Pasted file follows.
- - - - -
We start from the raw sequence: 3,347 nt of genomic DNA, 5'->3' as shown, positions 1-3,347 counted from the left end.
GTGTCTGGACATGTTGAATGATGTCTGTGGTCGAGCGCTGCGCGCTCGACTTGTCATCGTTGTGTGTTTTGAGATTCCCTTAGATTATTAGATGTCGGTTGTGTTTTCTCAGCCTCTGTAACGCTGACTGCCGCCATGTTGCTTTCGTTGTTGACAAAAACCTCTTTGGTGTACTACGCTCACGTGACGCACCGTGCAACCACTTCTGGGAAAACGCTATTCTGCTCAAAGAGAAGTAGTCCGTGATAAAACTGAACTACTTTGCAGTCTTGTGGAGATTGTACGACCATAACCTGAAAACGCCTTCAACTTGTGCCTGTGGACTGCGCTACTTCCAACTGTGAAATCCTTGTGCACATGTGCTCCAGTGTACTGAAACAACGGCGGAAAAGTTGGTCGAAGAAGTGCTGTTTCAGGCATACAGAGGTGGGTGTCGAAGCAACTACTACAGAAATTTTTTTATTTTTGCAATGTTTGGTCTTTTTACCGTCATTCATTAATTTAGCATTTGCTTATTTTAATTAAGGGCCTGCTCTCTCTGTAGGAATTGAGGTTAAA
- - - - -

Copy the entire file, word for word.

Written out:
We start from the raw sequence: 3,347 nt of genomic DNA, 5'->3' as shown, positions 1-3,347 counted from the left end.
GTGTCTGGACATGTTGAATGATGTCTGTGGTCGAGCGCTGCGCGCTCGACTTGTCATCGTTGTGTGTTTTGAGATTCCCTTAGATTATTAGATGTCGGTTGTGTTTTCTCAGCCTCTGTAACGCTGACTGCCGCCATGTTGCTTTCGTTGTTGACAAAAACCTCTTTGGTGTACTACGCTCACGTGACGCACCGTGCAACCACTTCTGGGAAAACGCTATTCTGCTCAAAGAGAAGTAGTCCGTGATAAAACTGAACTACTTTGCAGTCTTGTGGAGATTGTACGACCATAACCTGAAAACGCCTTCAACTTGTGCCTGTGGACTGCGCTACTTCCAACTGTGAAATCCTTGTGCACATGTGCTCCAGTGTACTGAAACAACGGCGGAAAAGTTGGTCGAAGAAGTGCTGTTTCAGGCATACAGAGGTGGGTGTCGAAGCAACTACTACAGAAATTTTTTTATTTTTGCAATGTTTGGTCTTTTTACCGTCATTCATTAATTTAGCATTTGCTTATTTTAATTAAGGGCCTGCTCTCTCTGTAGGAATTGAGGTTAAA